Kwambekenya was one of 410 Bridge’s first communities in Kenya. How the community got its name is rooted in its founding a few decades ago.
The people of Kwambekenya lived in the forest just outside the Aberdare National Park. Their high-altitude community is literally at the end of a road that dead ends into the Aberdare National Forest.
For years their primary livelihood was to harvest timber from the forest. The Kenyan government, to save the national forest, abruptly stopped the harvesting of trees and told the community to move out of the forest. They were essentially evicted.
Thankfully, a large plot of land just outside the forest was owned by the Mbekenya family who were willing to sell their land in small ¼ – ½ acre plots. Thus, Kwambekenya was founded.
The community gets its name from “Kwa” meaning “to / belonging to” and “mbekenya” representing the original owner of the land.
A Health Clinic
When we were invited to visit Kwambekenya, we learned that the leadership was strong as were the people. Their shared struggle of being evicted and establishing a new home created a strong sense of community. We also learned their greatest challenge was the 10 km distance to the nearest hospital.
If community members were ill or if women experienced complications during pregnancy, it was virtually impossible to get to the hospital in time. Often the sick would be transported on bicycle or wheelbarrow across bumpy roads. The local 410 Bridge leadership council decided to build a health clinic in their community and asked if we would help.
The first step was securing the land. The leaders felt the community could raise 10-20% of the cost from their next harvest. They would also provide all the unskilled labor and a portion of the materials for the clinic itself.
We agreed to help. We had a small group of donors and church partners who were excited to participate.
When the harvest season ended, we had raised our portion of the funding commitment, and we were ready to purchase the land. I visited the community, ready to celebrate this very important first step and move to the building phase.
But at the Leadership Council meeting I learned that the community came up short of their commitment. A severe frost had damaged their crops and they didn’t have the funds needed to purchase the land.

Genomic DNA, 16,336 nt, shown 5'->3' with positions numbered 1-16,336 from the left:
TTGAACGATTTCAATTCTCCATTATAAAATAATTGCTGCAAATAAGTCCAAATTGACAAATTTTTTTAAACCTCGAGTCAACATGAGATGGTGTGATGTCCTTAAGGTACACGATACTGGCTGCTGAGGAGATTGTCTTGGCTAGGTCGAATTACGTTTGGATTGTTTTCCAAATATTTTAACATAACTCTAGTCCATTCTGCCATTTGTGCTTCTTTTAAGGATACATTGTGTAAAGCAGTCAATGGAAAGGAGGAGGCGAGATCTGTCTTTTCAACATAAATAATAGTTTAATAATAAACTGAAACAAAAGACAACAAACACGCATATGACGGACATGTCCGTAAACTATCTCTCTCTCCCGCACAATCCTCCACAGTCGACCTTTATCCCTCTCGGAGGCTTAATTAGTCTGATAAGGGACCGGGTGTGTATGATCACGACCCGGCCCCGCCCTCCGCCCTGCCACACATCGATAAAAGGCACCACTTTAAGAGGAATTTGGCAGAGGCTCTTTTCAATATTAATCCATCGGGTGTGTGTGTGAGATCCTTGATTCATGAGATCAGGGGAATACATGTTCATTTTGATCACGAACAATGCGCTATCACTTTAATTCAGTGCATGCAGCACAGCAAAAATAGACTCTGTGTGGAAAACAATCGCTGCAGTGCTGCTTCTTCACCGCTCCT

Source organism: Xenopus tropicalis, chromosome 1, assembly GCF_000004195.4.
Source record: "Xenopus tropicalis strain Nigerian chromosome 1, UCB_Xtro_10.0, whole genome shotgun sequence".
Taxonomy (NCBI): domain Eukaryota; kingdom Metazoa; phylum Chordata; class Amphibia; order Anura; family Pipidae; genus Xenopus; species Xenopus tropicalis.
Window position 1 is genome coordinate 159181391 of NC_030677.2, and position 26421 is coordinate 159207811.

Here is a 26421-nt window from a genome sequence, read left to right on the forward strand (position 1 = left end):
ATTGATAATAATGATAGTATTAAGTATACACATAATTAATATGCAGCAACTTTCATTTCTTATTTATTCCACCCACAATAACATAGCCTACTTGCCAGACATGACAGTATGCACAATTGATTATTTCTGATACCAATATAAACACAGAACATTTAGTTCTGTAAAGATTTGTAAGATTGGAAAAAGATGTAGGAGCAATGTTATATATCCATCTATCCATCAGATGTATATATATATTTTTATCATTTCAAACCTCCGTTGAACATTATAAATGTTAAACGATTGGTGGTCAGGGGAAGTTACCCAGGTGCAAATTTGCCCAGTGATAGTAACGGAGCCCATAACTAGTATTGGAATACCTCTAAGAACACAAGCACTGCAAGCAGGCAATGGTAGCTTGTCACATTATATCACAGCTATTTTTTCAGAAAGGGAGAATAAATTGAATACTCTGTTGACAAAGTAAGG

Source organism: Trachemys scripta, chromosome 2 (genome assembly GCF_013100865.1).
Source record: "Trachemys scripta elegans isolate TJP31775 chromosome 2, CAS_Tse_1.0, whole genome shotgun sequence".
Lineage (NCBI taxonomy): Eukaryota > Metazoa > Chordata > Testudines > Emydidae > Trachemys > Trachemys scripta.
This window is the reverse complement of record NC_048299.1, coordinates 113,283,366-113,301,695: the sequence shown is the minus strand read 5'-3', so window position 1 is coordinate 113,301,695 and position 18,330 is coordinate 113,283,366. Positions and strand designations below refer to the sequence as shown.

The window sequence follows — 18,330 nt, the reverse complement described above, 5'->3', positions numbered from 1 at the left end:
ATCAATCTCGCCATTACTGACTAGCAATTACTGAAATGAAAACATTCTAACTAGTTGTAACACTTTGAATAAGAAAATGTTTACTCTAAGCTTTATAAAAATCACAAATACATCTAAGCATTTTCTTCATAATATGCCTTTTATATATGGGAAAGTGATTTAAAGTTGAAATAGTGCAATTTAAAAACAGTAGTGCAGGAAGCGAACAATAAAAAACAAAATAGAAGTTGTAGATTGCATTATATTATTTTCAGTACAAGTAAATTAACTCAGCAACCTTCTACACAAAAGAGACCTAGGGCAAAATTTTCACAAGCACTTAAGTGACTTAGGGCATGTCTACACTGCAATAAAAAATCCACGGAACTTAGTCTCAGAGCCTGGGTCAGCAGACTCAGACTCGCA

They were short about $800.
The problem wasn’t the amount. I literally had that in my pocket. The problem was that we had donors and church partners on the other side of the bridge thinking we were ready to move forward.
We told them the plan and the timeline. They had patiently waited months for the growing season to end. I couldn’t go back and tell them we had to wait another growing season (six months) before we could move forward. Especially for $800!
This Is Progress
So, I leaned over to our Country Director and whispered in his ear, “I want to cover the difference and move on.”
What transpired after that was a great lesson to me. He looked at me and said, without hesitation, “No!”
As I gave him a questioning glare, he continued. “If you do that, you’ll undermine the entire effort. You’ll slow down the process of community responsibility and ownership. If you do that, we may never regain the community’s understanding that it is their land and their responsibility.”
I pushed back. “I understand. I really do.” [To be clear, I didn’t understand at all.] “But I have donors on my side of the bridge that are expecting me to come home with progress.”
He said plainly, “This is progress. The answer is ‘no’.”
My Flexibility Pants
Like I said, it was a valuable lesson. It was time for me to don my flexibility pants and leave my watch at home.
To create ownership of the solutions, we must work at the community’s pace, not ours. They lead, we follow.
In my mind, I was going home empty handed and would have to explain to our partners that we had taken a step back. But we hadn’t taken a step back.
The real problem was that my mindset needed to change.
A Love Affair With Efficiency
Time has authority in my world. We have a love affair with efficiency. If we can solve a setback with a little more money, we tend to do just that.
But that approach undermines our model of enabling the self-developing capabilities of the people we serve. I am grateful for the lesson.
In the end, the community raised its portion of the funding during the next harvest season. The clinic was built, and it is indigenously sustainable today nearly 15 years after it was built.
So remember, if you ever have a chance to visit a 410 Bridge community, be sure to pack your flexibility pants.
In his book – If You Really Want to Help – Kurt lays out a fresh blueprint for redefining the war on poverty, how to win it, and how we fight the battle together. His book will be released February 28, 2023 and is available for pre-order here.